A former homeless man has turned his life around in less than a decade - with the help of a guardian angel.

Damien Colgan has gone from being an alcoholic $37,000 in debt to getting a degree and marrying his lecturer. They now have a daughter, own five houses and a successful business.

Colgan, 52, puts all his success down to his budgeting advisor Maureen Little, who celebrated 30 years in the job at Presbyterian Support Northern this month.

"I just make myself very available to Maureen because I am forever in her debt," Colgan told the Herald.


"She's put up with so much bullsh** from me and she's been very patient."

Damien Colgan with his daughter. Colgan has gone from living on the streets to owning five homes in a decade. Photo / Focus
Damien Colgan with his daughter. Colgan has gone from living on the streets to owning five homes in a decade. Photo / Focus

Little, who at 72 is still going strong, provides free financial advice and budgeting plans - but she does more than that. For the past decade she's been Colgan's guardian angel.

After his last stint in prison for robbing a bank Colgan was homeless. He spent a decade sleeping rough with his "streetie whanau" before finding himself in Little's office in 2008 to try to get the benefit.

"I'd been in jail a few times, done lots of really dumb sh**. I got out of jail in 2000 with no bank account, no ID, no address."

Little offered him an agency banking service where they accepted his benefit and wrote him a cheque every week. In 30 years, Little has signed more than 1.4 million cheques for her clients.

"I'd pick up my cheque, invariably I was drunk or high," Colgan said.

"Every time she'd give me my cheque and have a yarn with me and tell me how I could best maximise my benefit and get everything I was entitled to."

After an accident where Colgan broke both of his legs he went to rehab to stop drinking. Four months later he walked into Little's office and announced he was sober.

"She said 'congratulations, what are you going to do with it?' I thought 'this is a bit off you're supposed to pour praise on me'."


Instead Little insisted that he volunteer full time at the food bank. It was there Colgan started to take on more responsibility, which helped keep him out of trouble. Little also helped him declare insolvency and get out of the $37,000 debt he had accrued by damaging vehicles.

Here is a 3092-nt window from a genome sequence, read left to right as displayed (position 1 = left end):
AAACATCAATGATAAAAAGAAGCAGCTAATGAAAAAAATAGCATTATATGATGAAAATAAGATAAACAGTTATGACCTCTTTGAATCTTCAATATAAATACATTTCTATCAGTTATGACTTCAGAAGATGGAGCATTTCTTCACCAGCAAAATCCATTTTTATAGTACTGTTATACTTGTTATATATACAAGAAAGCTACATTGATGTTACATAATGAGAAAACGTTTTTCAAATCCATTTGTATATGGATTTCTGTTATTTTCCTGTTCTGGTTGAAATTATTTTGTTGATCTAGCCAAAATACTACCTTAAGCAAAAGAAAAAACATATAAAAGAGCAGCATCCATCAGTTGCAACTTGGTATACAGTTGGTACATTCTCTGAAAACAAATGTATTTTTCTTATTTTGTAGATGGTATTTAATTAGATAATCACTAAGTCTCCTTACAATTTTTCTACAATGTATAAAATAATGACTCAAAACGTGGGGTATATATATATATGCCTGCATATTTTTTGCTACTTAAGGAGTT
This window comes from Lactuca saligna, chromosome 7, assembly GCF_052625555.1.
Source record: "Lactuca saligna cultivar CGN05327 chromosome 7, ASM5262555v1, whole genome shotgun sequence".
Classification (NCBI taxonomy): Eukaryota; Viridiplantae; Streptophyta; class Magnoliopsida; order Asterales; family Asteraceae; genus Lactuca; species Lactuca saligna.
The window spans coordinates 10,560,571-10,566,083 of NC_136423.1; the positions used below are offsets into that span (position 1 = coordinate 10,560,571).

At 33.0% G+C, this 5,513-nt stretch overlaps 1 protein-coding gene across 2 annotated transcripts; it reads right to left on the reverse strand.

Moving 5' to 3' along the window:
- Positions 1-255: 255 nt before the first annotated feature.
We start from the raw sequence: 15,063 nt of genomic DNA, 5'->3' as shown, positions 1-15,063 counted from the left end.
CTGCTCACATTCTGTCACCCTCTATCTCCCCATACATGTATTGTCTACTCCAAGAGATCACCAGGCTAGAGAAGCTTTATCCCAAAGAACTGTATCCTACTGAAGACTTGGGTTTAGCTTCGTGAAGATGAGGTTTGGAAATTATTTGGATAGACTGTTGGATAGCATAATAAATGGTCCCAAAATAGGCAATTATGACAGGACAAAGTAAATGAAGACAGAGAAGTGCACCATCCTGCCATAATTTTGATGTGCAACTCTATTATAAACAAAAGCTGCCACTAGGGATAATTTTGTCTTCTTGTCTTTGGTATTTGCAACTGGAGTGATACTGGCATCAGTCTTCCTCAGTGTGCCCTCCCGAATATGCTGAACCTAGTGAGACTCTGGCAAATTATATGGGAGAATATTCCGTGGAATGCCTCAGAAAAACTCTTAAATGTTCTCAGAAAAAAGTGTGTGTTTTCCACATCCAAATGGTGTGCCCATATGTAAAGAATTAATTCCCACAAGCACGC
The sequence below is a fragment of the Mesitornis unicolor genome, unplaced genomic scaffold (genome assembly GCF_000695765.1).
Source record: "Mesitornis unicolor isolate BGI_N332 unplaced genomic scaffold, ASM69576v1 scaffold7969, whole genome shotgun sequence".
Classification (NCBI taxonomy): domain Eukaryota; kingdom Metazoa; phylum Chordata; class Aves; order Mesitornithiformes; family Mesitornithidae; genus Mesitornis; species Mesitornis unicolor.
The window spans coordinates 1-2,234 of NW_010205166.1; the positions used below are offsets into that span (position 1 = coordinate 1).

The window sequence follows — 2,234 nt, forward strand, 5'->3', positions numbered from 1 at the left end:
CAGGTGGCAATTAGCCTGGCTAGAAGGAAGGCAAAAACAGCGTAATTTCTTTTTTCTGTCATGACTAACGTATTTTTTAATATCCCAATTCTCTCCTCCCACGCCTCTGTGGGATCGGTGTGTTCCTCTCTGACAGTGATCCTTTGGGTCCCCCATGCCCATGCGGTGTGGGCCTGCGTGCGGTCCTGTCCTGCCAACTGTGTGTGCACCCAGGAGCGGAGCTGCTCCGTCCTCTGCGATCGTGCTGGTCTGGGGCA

One night Colgan suddenly had the idea to go to university. He did not even know how to switch on a computer. Little helped him enrol and in 2014 Colgan graduated with a Bachelor of Communications from Auckland University of Technology.

But he didn't just get a degree: his now-wife Jeanie was his first-year philosophy lecturer. They began dating in his last year of study. The couple have a 4-year-old daughter.

After graduating, Colgan started a contracting business and provides services like rubbish removals, reroofing and glazing. He also started renovating and selling houses.

The couple now own three houses in Auckland and two in Gisborne and only have a small mortgage, Colgan said.

"And it's all legal. I couldn't believe it. I've struck the jackpot."


Little admitted Colgan was one of her success stories.

"He was a little waif [when I met him]; he wasn't well fed, he wasn't managing well. He was living rough most of the time.

"We took his money and made sure he paid rent and had money in his hand to buy food and gave him advice along the way.

"It's a real joy [to see him now]. He gives me great hope for everybody else. I'm proud and very happy for him. I'm just glad to see him reaching fulfillment and using the brains he has got."

The two have a solid friendship and Colgan frequently helps her clients with handyman work.

He described Little as an incredibly humble and deep person who lives her principles with integrity.


"She's does the stuff nobody else will do. She sees value in people that have been discarded by society. When you end up in Maureen's office you've reached the end of the line."

Little believed Kiwi children should learn budgeting at school from the age of 11 to avoid falling into the growing number of financial traps they may encounter as adults.

In 30 years, she has seen the number of predator pay-day lending facilities proliferate, and her low-income clients becoming trapped by increasingly complicated forms of debt.

The most extreme case was someone whose $500 loan ballooned to more than $19,000 within a few months because of penalty fees and 100 per cent interest rates.

Teaching children budgeting would also help parents and prevent some of the poor spending patterns she sees from generation to generation within the same families.

"Managing our money is managing how we live," she said.

​Little's tips for budgeting

​• ​Count all your income, count all your outgoings and minus the latter from the former every week.


​• ​Try and plan at least a month ahead

​• ​Stay away from often-expensive mobile shops that tend to target poor areas, credit cards and payday loans.

​• ​Try to increase income and decrease outgoings.

For budgeting advice phone 09 520 8671 or to donate visit Presbyterian Support Northern's website.